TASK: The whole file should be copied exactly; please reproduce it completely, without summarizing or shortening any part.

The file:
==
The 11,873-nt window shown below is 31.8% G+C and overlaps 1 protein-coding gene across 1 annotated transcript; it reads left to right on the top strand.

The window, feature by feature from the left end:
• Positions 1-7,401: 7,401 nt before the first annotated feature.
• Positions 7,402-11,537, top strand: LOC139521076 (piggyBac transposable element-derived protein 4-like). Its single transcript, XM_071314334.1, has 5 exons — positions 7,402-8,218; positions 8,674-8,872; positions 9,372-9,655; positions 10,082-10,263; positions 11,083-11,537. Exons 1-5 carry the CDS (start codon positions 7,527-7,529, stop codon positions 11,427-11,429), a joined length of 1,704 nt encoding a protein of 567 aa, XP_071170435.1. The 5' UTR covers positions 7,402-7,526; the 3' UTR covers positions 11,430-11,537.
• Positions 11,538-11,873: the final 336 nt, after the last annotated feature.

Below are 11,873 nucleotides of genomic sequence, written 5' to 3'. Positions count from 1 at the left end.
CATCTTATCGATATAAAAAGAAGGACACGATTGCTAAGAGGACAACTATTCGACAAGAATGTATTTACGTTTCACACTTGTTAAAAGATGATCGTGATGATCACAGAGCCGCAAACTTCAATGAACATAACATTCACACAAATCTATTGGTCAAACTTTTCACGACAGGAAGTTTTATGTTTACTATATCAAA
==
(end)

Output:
The 11,873-nt window shown below is 31.8% G+C and overlaps 1 protein-coding gene across 1 annotated transcript; it reads left to right on the top strand.

The window, feature by feature from the left end:
• Positions 1-7,401: 7,401 nt before the first annotated feature.
• Positions 7,402-11,537, top strand: LOC139521076 (piggyBac transposable element-derived protein 4-like). Its single transcript, XM_071314334.1, has 5 exons — positions 7,402-8,218; positions 8,674-8,872; positions 9,372-9,655; positions 10,082-10,263; positions 11,083-11,537. Exons 1-5 carry the CDS (start codon positions 7,527-7,529, stop codon positions 11,427-11,429), a joined length of 1,704 nt encoding a protein of 567 aa, XP_071170435.1. The 5' UTR covers positions 7,402-7,526; the 3' UTR covers positions 11,430-11,537.
• Positions 11,538-11,873: the final 336 nt, after the last annotated feature.

Below are 11,873 nucleotides of genomic sequence, written 5' to 3'. Positions count from 1 at the left end.
CATCTTATCGATATAAAAAGAAGGACACGATTGCTAAGAGGACAACTATTCGACAAGAATGTATTTACGTTTCACACTTGTTAAAAGATGATCGTGATGATCACAGAGCCGCAAACTTCAATGAACATAACATTCACACAAATCTATTGGTCAAACTTTTCACGACAGGAAGTTTTATGTTTACTATATCAAA